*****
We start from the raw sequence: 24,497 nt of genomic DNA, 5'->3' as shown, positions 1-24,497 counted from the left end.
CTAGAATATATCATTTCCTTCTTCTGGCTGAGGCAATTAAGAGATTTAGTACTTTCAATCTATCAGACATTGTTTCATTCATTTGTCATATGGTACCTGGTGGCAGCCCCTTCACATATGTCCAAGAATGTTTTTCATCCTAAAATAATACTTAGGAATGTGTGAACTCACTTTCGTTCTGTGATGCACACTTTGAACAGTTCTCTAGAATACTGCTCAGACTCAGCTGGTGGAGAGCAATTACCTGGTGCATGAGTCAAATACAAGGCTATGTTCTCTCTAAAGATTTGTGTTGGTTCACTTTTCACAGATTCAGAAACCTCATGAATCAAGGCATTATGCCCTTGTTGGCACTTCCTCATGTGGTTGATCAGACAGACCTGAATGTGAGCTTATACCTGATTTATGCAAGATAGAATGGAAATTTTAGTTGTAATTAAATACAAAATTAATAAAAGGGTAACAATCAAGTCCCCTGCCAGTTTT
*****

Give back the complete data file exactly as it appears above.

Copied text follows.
We start from the raw sequence: 24,497 nt of genomic DNA, 5'->3' as shown, positions 1-24,497 counted from the left end.
CTAGAATATATCATTTCCTTCTTCTGGCTGAGGCAATTAAGAGATTTAGTACTTTCAATCTATCAGACATTGTTTCATTCATTTGTCATATGGTACCTGGTGGCAGCCCCTTCACATATGTCCAAGAATGTTTTTCATCCTAAAATAATACTTAGGAATGTGTGAACTCACTTTCGTTCTGTGATGCACACTTTGAACAGTTCTCTAGAATACTGCTCAGACTCAGCTGGTGGAGAGCAATTACCTGGTGCATGAGTCAAATACAAGGCTATGTTCTCTCTAAAGATTTGTGTTGGTTCACTTTTCACAGATTCAGAAACCTCATGAATCAAGGCATTATGCCCTTGTTGGCACTTCCTCATGTGGTTGATCAGACAGACCTGAATGTGAGCTTATACCTGATTTATGCAAGATAGAATGGAAATTTTAGTTGTAATTAAATACAAAATTAATAAAAGGGTAACAATCAAGTCCCCTGCCAGTTTT